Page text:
Backstage with Baldy
Memphis – May 3rd
Is there a word or phrase that splits the difference between déjà vu and post traumatic stress disorder?
Because being back in Memphis at an outdoor gig in May triggered something in us all that I don’t quite know what to call.
Three years ago we were here, at the exact same location, at pretty much the exact same time, with pretty much the exact same weather, and the show was cancelled as the band was literally walking up to the stage.
All of the memories came flooding back to me as soon as I arrived on site.
And today was exactly the same. The backstage area was an absolute mud bog, the stage was soaking wet, and it was pouring down rain all day long, so we knew it wasn’t going to get any better by the time they were scheduled to play.
The only thing different from our last visit was the lack of any thunder and lightning.
So we had that going for us. Which was nice.
We lucked out and it actually stopped raining by late afternoon, but it was still unseasonably cold.
So the band stayed back at the hotel until a couple of hours before showtime, except for Mike, who came down to see Yngwie Malmsteen and drink a lot of coffee.
There was also a little backstage reunion of sorts, as Dr. Alan Poole McLard (or W. Earl Brown, as we like to call him) came down to see the show and hang out.
Finally it was time for the band to take the stage, and they hit the deck looking like Randy from the movie A Christmas Story. Everyone was wrapped in layers of clothing to the point where all that was exposed were faces & fingers.
It turned out to be a really good show too, despite the audience and band shivering through the whole thing.
Afterwards, a van was waiting behind the stage to take us back to the hotel.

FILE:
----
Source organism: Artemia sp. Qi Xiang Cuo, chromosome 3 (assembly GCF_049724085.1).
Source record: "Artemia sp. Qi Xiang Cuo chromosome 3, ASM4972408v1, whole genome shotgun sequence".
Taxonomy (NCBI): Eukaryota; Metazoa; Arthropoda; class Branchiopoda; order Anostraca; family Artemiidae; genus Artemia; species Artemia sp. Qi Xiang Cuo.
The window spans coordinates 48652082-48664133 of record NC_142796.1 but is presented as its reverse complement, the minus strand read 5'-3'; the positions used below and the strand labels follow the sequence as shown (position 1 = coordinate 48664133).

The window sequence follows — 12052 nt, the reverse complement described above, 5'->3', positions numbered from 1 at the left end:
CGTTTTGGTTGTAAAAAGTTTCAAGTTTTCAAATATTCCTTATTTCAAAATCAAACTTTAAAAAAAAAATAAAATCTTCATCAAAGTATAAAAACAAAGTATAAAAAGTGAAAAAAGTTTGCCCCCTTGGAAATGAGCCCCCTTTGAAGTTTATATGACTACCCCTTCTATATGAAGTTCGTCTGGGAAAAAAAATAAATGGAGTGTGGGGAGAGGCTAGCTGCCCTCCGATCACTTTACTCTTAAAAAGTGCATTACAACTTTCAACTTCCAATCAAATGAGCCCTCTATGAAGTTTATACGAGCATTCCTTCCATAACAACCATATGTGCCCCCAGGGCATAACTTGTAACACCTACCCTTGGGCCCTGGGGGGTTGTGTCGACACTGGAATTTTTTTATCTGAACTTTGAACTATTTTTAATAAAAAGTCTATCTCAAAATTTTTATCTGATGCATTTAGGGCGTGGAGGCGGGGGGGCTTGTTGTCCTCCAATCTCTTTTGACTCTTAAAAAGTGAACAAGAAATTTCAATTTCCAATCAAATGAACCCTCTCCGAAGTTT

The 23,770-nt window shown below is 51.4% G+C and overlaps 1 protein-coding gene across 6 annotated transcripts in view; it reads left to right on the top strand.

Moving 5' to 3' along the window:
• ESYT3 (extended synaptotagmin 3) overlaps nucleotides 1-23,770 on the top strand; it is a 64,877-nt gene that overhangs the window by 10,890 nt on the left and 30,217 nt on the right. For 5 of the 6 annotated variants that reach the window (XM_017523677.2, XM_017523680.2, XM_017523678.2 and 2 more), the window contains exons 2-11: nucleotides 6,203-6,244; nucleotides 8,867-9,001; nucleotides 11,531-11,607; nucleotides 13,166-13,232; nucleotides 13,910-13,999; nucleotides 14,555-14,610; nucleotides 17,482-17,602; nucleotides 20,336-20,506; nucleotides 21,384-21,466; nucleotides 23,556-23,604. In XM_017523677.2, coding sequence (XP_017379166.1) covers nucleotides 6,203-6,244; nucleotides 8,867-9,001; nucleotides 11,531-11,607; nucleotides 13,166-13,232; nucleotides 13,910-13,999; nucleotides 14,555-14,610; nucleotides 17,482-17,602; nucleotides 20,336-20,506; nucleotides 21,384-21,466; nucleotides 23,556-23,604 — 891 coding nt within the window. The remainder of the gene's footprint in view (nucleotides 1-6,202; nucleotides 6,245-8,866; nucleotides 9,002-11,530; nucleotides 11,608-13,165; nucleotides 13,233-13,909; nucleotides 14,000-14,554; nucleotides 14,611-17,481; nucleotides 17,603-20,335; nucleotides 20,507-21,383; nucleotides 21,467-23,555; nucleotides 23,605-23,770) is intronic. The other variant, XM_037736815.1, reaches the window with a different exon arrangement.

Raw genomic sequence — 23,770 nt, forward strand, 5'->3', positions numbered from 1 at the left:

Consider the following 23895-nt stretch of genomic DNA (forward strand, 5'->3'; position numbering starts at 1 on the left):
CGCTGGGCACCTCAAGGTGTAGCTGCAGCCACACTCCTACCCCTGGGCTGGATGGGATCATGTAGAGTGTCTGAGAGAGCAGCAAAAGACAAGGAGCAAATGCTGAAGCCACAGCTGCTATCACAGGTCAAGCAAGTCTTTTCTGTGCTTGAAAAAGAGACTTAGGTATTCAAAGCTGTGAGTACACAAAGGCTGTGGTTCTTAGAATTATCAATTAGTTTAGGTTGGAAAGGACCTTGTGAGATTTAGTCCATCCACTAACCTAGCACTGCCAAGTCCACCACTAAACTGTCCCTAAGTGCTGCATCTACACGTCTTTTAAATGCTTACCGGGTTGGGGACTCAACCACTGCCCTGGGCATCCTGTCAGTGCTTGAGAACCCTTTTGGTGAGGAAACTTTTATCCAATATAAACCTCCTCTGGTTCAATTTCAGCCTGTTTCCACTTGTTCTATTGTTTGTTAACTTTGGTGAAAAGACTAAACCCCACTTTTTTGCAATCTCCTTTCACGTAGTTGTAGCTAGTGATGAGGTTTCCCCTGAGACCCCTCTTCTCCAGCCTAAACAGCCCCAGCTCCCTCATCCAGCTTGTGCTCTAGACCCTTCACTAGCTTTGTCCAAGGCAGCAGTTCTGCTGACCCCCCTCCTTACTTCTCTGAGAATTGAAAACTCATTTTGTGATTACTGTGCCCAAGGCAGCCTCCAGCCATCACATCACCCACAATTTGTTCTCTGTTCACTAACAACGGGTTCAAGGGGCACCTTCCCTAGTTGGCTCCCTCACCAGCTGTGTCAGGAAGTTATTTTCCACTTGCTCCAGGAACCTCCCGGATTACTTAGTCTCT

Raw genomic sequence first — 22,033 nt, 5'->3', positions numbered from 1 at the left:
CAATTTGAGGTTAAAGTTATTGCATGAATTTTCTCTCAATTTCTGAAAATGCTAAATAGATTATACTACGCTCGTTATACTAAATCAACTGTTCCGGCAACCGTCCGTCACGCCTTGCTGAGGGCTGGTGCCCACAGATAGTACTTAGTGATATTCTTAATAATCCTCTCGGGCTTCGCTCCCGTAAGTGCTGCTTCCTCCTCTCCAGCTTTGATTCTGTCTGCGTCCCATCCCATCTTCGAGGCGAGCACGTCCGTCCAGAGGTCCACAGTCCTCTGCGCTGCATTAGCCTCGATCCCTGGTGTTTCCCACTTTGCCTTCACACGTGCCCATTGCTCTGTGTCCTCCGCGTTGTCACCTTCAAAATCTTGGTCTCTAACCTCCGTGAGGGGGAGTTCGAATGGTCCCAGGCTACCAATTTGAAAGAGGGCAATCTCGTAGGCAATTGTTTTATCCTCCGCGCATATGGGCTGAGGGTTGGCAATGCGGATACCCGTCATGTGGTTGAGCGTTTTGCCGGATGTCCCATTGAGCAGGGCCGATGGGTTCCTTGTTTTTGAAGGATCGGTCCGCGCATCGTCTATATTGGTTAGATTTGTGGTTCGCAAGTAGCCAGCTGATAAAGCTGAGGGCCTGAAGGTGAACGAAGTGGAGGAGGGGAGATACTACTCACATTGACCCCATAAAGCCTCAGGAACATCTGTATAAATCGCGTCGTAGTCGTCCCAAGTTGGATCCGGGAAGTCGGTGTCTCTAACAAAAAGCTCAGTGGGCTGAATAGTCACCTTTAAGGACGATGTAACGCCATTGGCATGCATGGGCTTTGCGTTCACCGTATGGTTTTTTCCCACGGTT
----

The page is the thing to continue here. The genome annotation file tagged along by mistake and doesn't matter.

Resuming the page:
We piled in, the driver made his way toward the exit, and the fun began.
The area behind the stage was just a grass field, so the festival organizers covered a good portion of it with large planks of wood in order for trucks and other vehicles to move back there without getting stuck in the mud.
There were plenty of areas that weren’t covered however, and we were headed right for an extended patch of mud on our way out to the road.
The driver got a little speed up, then we hit the mud. We were doing okay for a little while, then we felt the tires begin to spin and sink. So naturally the driver stomped on the gas, and we spun a little more, and sank a little more, and somehow started to move sideways.
We still had a little forward momentum though, and eventually we basically mud-surfed sideways until we hit pavement. We all broke into applause and breathed a collective sigh of relief. Then we had to slalom through the human obstacle course of people leaving the show, but we finally made it back to the hotel.
We were wet, and we were freezing, but we were done.
At one point during the drive William turned to me and said, “That was horrific”.
He wasn’t referring to the show or to the crowd, just the conditions.
Next time we come to Memphis, I can guarantee you that the gig will be indoors…